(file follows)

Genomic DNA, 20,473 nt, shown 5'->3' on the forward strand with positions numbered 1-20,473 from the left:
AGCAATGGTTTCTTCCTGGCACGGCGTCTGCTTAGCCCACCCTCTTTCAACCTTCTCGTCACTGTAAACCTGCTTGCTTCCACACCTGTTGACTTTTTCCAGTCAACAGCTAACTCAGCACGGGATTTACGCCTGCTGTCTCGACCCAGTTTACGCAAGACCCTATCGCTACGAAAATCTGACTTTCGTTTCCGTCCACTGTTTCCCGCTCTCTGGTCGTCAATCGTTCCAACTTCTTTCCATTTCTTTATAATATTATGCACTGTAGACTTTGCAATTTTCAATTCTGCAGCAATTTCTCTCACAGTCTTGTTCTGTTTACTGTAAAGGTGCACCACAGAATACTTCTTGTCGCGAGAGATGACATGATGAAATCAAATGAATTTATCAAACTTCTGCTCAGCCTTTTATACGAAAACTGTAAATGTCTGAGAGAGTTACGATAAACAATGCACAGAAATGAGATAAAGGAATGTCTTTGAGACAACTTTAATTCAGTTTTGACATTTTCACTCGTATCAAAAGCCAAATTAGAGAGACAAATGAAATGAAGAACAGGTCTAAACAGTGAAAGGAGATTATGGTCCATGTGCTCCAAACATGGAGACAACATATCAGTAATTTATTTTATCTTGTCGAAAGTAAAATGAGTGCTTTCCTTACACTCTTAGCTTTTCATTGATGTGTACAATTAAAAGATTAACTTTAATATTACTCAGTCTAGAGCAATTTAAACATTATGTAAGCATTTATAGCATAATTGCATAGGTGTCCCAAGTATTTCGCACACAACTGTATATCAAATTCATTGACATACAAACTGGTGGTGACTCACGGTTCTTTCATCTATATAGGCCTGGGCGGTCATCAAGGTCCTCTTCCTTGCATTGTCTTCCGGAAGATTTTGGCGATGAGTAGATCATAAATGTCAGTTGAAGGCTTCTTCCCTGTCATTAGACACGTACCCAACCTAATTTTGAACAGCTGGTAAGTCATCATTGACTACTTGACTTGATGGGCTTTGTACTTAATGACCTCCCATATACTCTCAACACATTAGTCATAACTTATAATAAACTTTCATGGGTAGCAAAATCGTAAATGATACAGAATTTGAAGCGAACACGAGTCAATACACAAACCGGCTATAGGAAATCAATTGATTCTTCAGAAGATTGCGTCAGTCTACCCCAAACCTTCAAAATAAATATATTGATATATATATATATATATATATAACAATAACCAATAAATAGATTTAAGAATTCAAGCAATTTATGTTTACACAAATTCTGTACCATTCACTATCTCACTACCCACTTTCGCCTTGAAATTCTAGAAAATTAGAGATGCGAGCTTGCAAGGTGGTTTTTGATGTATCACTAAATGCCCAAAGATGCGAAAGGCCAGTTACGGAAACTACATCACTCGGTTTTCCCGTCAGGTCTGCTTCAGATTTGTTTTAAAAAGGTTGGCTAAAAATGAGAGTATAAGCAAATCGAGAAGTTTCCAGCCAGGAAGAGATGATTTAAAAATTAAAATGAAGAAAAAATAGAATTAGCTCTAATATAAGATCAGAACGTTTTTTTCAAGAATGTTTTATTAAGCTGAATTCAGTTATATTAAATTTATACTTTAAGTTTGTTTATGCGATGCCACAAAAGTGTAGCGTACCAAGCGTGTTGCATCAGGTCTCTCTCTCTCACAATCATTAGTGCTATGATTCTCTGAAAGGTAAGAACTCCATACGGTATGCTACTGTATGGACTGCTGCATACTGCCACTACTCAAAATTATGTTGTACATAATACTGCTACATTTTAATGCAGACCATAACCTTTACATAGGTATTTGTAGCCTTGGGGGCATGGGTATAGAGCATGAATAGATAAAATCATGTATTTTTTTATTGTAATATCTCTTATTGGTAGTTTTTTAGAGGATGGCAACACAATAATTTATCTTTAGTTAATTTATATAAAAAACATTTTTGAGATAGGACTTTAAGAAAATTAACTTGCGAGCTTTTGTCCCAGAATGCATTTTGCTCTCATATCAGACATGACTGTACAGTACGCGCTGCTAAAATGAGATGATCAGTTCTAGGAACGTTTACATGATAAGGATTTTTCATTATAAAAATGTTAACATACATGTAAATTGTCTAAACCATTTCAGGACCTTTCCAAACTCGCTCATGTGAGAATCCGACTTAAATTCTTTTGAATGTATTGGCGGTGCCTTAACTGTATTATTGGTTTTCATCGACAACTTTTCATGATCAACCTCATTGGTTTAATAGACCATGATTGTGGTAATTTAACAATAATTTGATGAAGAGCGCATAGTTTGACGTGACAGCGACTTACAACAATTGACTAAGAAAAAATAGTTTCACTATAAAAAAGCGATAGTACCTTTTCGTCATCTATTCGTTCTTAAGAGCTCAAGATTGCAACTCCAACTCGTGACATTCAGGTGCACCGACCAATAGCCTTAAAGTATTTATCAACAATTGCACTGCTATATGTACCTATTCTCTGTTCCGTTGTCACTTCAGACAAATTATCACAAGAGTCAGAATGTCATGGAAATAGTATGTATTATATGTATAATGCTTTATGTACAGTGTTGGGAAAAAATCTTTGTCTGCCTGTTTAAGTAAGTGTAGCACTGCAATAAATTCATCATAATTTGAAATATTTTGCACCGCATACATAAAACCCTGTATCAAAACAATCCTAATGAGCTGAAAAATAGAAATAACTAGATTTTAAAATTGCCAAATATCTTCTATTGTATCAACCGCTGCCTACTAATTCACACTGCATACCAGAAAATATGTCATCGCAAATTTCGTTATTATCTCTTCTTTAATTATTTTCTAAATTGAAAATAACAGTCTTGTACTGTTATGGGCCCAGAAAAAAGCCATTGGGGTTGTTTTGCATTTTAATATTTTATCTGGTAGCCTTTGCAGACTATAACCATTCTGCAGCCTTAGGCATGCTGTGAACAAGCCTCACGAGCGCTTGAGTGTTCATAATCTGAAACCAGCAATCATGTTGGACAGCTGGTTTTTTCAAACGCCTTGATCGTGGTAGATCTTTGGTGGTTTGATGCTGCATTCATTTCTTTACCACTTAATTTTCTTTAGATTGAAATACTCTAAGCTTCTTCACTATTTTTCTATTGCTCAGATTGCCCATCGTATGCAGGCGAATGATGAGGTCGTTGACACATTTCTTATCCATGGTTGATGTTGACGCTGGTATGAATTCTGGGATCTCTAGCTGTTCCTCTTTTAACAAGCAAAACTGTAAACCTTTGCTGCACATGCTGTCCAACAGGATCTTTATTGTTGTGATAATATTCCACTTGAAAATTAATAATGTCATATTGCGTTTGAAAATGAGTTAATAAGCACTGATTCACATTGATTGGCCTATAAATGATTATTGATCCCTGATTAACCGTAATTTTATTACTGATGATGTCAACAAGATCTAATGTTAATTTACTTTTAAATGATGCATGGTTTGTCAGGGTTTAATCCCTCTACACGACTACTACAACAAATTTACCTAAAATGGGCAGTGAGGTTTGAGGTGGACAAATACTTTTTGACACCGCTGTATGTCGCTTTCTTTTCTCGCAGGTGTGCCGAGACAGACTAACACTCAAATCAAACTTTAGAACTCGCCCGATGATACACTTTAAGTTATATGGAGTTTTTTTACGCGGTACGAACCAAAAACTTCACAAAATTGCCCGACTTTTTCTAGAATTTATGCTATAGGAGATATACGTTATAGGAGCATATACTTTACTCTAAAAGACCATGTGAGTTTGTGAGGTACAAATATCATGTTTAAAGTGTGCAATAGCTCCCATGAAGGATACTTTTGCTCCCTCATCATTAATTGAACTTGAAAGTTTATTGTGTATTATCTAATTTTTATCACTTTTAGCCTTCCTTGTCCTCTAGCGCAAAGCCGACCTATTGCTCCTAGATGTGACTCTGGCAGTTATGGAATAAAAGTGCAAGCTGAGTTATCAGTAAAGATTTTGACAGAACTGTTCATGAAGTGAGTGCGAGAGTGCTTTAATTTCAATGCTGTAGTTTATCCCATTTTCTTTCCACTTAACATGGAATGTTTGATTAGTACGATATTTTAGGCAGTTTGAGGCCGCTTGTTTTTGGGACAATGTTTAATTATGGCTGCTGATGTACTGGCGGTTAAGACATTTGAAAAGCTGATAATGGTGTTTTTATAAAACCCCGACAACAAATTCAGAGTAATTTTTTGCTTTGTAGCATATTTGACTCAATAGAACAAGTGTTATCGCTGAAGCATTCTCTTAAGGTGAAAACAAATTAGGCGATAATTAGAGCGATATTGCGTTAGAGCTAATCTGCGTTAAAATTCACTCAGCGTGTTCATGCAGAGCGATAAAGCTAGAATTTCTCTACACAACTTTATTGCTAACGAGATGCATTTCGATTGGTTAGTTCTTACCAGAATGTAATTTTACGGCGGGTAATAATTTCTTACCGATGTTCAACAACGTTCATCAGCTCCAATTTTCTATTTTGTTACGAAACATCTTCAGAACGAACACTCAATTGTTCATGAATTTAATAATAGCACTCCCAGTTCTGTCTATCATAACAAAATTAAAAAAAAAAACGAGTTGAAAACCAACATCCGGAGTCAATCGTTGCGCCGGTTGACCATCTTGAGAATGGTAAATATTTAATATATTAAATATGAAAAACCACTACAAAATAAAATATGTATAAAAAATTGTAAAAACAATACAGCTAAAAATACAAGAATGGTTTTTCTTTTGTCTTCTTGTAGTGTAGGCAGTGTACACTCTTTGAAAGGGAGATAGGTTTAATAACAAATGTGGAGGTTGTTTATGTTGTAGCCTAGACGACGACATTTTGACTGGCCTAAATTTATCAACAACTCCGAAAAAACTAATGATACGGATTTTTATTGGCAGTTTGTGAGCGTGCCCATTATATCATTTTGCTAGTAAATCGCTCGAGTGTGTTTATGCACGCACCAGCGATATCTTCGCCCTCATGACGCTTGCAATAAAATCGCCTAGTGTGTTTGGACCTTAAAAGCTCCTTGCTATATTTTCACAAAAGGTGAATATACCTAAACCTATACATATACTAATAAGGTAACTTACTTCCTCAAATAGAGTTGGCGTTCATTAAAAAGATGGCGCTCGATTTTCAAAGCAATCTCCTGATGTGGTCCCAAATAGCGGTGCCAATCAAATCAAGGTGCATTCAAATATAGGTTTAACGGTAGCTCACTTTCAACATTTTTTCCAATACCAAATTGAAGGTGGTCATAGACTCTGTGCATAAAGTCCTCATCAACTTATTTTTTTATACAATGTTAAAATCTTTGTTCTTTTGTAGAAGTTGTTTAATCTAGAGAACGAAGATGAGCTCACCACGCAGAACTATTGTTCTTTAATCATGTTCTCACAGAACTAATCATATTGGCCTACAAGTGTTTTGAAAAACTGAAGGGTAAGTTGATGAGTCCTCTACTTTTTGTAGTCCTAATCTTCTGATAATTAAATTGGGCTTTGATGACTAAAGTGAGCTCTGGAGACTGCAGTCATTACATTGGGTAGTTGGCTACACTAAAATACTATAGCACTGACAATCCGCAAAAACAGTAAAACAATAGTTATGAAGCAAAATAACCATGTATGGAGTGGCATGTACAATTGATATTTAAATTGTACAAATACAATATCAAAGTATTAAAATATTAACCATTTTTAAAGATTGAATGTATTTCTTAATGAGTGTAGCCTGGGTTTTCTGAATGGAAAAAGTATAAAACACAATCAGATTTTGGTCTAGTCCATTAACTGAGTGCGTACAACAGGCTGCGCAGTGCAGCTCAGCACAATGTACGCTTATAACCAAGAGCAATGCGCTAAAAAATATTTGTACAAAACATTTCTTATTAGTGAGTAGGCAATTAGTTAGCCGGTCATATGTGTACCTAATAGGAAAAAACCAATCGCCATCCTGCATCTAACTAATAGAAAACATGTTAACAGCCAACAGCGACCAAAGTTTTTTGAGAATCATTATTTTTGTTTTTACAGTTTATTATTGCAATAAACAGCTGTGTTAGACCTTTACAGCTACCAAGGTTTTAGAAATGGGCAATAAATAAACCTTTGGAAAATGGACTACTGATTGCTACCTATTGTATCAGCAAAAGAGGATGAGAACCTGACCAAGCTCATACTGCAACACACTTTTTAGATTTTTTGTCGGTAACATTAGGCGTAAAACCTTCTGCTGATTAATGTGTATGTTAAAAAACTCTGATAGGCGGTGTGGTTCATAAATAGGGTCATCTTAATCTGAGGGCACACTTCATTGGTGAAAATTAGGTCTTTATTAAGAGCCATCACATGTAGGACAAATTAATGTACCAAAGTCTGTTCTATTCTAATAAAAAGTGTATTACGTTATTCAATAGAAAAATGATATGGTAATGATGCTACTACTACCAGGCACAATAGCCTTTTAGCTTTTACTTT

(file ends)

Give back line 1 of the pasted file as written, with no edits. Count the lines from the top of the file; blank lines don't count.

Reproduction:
Genomic DNA, 20,473 nt, shown 5'->3' on the forward strand with positions numbered 1-20,473 from the left: